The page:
Nitrous Oxide Top Ozone-Depleting Gas, NOAA Says
Photo: Flickr, nickknac
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New research reveals that nitrous oxide, or N2O, is currently the top ozone-depleting substance emitted by humans. Nitrous oxide, commonly known as laughing gas, has effects on our ozone layer that might not be so funny, according to a new study by the National Oceanic & Atmospheric Administration.
Nitrous oxide breaks down when it reaches the stratosphere to form other gases that trigger ozone-destroying reactions. Nitrous oxide occurs naturally when bacteria in soil and ocean water break down nitrogen-containing compounds and release nitrous oxide; however, one third of the nitrous oxide in the atmosphere is attributable to human activities. It can be leaked into the atmosphere in ways as innocent as animal manure management, agricultural soil management, sewage treatment and combustion of fossil fuel. It is also used by dentists as a sedative.
Nitrous oxide is a greenhouse gas with heat-locking effects comparable to methane or carbon dioxide. The compound also acts as an ozone thinner and reform will be necessary in order to curb these dangerous effects on our atmosphere.
In past years, chlorofluorocarbons, or CFCs, dominated the focus of atmospheric discussion when scientists realized that the aerosols were eating a hole in the ozone layer. Now, nitrous oxide is poised to take center stage on the issue, as it is clear the chemical is thinning our atmosphere.
In 1987, the Montreal Protocol was established to control the production of CFCs and phase them out completely by 1996. The Earth’s ozone layer has benefited, but unregulated nitrous oxide emissions, which are not governed by the Montreal Protocol, is increasingly responsible for ozone depletion.
Nitrogen and chlorine act as counters to each other in terms of effects on the atmosphere. The unbalanced shift in levels of chlorofluorocarbons and nitrous oxide could, in fact, make the latter more potent. As chlorine compounds abate, the unchecked nitrous oxide becomes a more powerful agent of ozone depletion.
The 2009 U.S. Greenhouse Gas Inventory Report showed that nitrous oxide and methane were the largest ozone depleting gases emitted by agricultural activities. The largest source of nitrous oxide emissions in the U.S. has been linked to agricultural soil management activities. Cropping practices such as fertilizer application accounted for 67 percent of the emissions.A potential solution may be found in the application of nitrification inhibitors (NIs) with ammonium-based fertilizers. Studies have shown that NIs such as dicyandiamide (DCD) and 3, 4-dimethyl pyrazole phosphate (DMPP) are effective management tools with which to mitigate nitrous oxide emissions from fertilization processes.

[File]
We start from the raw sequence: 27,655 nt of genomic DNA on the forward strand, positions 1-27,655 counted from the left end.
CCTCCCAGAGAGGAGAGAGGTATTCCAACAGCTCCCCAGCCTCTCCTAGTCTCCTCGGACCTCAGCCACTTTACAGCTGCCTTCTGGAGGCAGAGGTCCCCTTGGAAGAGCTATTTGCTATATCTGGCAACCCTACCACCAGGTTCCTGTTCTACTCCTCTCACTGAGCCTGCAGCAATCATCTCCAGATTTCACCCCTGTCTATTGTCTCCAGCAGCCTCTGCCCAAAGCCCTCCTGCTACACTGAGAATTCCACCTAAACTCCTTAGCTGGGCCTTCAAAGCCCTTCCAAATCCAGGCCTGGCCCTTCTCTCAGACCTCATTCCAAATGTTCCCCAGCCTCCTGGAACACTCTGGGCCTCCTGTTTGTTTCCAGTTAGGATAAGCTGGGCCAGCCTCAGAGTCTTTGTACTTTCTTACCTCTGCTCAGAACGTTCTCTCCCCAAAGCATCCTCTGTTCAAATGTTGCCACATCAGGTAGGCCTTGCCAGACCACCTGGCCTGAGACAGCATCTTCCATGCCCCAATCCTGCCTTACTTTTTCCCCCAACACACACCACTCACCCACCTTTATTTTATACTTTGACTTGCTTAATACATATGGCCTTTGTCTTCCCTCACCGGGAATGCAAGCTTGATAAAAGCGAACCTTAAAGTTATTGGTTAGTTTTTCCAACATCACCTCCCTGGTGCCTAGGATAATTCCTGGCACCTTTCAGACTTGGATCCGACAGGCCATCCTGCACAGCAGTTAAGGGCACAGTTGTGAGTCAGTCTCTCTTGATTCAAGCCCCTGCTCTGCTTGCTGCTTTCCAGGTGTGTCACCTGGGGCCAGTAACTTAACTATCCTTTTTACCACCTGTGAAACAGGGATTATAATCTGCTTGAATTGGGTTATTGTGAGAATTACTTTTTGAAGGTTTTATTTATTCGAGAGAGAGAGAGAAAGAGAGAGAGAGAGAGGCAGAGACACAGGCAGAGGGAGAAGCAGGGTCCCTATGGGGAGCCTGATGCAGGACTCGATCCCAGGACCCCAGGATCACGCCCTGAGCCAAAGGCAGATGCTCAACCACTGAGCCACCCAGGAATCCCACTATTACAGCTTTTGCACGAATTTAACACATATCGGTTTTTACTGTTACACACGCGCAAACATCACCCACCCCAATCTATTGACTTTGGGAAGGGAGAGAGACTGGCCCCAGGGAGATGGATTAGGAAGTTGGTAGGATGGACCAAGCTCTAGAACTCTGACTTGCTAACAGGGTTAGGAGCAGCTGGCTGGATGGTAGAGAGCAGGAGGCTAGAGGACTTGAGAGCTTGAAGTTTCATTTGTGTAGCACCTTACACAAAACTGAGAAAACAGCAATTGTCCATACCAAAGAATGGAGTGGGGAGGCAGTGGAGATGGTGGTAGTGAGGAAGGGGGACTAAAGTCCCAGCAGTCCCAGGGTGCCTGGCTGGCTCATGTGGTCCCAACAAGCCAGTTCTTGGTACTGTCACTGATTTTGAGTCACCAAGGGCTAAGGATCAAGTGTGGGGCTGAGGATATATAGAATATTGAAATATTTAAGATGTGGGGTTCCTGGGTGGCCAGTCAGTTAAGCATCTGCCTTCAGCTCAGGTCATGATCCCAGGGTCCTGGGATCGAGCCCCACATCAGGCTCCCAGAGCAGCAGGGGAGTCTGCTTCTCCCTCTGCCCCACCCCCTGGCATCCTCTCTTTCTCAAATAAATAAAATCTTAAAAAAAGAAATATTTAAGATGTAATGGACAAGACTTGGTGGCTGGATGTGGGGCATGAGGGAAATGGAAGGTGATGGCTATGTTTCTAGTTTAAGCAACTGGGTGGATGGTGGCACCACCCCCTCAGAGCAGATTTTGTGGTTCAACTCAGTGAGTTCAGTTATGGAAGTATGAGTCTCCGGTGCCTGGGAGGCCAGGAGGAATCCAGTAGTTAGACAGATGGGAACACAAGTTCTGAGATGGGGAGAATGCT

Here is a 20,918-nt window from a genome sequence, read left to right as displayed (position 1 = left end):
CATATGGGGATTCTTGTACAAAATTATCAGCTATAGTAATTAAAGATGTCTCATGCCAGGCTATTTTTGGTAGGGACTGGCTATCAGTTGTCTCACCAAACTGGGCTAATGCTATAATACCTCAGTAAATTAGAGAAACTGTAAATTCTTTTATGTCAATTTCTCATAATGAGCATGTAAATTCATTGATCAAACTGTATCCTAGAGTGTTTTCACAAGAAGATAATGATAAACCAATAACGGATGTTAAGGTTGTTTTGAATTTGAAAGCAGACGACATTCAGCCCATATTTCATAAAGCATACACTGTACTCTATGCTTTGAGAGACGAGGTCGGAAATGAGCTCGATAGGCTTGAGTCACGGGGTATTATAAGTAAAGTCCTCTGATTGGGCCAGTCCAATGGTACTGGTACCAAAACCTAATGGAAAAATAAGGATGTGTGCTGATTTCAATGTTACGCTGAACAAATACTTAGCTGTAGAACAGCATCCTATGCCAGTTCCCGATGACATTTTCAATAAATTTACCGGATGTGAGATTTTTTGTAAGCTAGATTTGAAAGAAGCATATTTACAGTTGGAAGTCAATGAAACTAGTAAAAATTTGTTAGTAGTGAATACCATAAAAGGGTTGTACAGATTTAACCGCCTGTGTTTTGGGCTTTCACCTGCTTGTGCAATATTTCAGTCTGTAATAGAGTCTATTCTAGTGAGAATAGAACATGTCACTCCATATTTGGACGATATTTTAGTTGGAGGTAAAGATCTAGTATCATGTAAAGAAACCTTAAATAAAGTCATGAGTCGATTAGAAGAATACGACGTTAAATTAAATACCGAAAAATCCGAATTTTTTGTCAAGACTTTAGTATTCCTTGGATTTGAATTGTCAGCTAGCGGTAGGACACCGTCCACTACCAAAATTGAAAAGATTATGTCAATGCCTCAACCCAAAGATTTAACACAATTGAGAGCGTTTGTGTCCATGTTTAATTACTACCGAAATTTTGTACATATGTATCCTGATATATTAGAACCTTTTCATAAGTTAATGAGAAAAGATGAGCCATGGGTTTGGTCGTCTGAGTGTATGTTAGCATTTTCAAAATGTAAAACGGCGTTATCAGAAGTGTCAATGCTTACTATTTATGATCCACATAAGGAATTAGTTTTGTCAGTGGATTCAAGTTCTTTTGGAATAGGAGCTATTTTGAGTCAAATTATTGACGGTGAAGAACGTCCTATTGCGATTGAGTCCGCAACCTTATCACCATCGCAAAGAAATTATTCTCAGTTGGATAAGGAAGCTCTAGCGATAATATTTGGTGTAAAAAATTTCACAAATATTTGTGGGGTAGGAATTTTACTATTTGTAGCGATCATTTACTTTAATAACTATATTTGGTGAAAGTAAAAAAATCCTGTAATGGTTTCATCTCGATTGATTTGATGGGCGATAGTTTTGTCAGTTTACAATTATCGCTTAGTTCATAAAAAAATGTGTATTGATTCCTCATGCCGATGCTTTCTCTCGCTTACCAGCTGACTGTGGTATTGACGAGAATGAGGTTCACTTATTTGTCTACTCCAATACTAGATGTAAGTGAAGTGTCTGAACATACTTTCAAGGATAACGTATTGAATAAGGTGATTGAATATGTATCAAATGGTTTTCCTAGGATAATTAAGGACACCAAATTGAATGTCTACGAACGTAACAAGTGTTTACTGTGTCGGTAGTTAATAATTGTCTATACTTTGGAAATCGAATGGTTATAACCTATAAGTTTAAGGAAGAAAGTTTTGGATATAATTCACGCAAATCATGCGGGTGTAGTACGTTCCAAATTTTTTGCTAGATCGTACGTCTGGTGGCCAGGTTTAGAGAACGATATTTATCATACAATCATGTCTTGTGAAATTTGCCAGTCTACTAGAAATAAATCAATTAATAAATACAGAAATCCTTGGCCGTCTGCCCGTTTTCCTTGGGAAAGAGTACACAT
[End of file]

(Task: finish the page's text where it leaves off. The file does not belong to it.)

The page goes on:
A 2009 report by McKinsey & Co. illustrates solutions for curbing greenhouse gas emissions as a whole in the near future. According to the report, improving energy efficiency in buildings and appliances will have one of the largest impacts on the amount of emissions in the U.S. The report specifically referenced replacing traditional lighting fixtures in commercial buildings and residences with new LED lighting technology as one of the most cost effective ways to reduce our currently unsustainable environmental impact.
As our country moves towards more sustainable, clean energy, it is vital that we recognize nitrous oxide as an ozone-thinning chemical that needs immediate addressing. If we are uneducated on issues like nitrous oxide and continue to pollute, we may lose the only barrier protecting us from the harsh vacuum of space.